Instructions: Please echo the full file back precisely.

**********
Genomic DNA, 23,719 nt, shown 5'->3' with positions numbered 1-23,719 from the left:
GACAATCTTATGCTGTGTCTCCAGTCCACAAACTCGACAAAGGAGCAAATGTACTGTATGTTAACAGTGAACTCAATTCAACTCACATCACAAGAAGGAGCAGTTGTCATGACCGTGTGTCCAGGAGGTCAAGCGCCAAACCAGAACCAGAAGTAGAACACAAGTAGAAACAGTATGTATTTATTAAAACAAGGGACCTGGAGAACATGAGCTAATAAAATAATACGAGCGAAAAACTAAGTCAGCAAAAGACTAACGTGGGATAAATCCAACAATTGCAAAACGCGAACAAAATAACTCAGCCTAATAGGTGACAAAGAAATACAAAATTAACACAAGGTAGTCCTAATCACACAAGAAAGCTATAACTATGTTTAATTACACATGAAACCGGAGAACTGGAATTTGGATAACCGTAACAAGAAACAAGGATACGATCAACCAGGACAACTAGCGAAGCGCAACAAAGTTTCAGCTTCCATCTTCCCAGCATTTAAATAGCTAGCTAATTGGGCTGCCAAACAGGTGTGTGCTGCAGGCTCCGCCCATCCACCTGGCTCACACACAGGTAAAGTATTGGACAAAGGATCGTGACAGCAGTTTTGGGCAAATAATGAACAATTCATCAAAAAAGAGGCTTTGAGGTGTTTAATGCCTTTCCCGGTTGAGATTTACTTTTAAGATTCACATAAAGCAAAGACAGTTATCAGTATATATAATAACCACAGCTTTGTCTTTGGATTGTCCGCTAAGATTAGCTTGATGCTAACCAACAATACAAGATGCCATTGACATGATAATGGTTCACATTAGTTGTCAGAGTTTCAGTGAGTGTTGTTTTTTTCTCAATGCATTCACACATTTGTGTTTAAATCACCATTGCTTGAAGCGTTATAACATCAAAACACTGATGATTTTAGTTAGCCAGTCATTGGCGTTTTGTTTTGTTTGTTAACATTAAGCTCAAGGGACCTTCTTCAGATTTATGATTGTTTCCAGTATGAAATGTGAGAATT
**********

Genomic DNA, 23,719 nt, shown 5'->3' with positions numbered 1-23,719 from the left:
GACAATCTTATGCTGTGTCTCCAGTCCACAAACTCGACAAAGGAGCAAATGTACTGTATGTTAACAGTGAACTCAATTCAACTCACATCACAAGAAGGAGCAGTTGTCATGACCGTGTGTCCAGGAGGTCAAGCGCCAAACCAGAACCAGAAGTAGAACACAAGTAGAAACAGTATGTATTTATTAAAACAAGGGACCTGGAGAACATGAGCTAATAAAATAATACGAGCGAAAAACTAAGTCAGCAAAAGACTAACGTGGGATAAATCCAACAATTGCAAAACGCGAACAAAATAACTCAGCCTAATAGGTGACAAAGAAATACAAAATTAACACAAGGTAGTCCTAATCACACAAGAAAGCTATAACTATGTTTAATTACACATGAAACCGGAGAACTGGAATTTGGATAACCGTAACAAGAAACAAGGATACGATCAACCAGGACAACTAGCGAAGCGCAACAAAGTTTCAGCTTCCATCTTCCCAGCATTTAAATAGCTAGCTAATTGGGCTGCCAAACAGGTGTGTGCTGCAGGCTCCGCCCATCCACCTGGCTCACACACAGGTAAAGTATTGGACAAAGGATCGTGACAGCAGTTTTGGGCAAATAATGAACAATTCATCAAAAAAGAGGCTTTGAGGTGTTTAATGCCTTTCCCGGTTGAGATTTACTTTTAAGATTCACATAAAGCAAAGACAGTTATCAGTATATATAATAACCACAGCTTTGTCTTTGGATTGTCCGCTAAGATTAGCTTGATGCTAACCAACAATACAAGATGCCATTGACATGATAATGGTTCACATTAGTTGTCAGAGTTTCAGTGAGTGTTGTTTTTTTCTCAATGCATTCACACATTTGTGTTTAAATCACCATTGCTTGAAGCGTTATAACATCAAAACACTGATGATTTTAGTTAGCCAGTCATTGGCGTTTTGTTTTGTTTGTTAACATTAAGCTCAAGGGACCTTCTTCAGATTTATGATTGTTTCCAGTATGAAATGTGAGAATT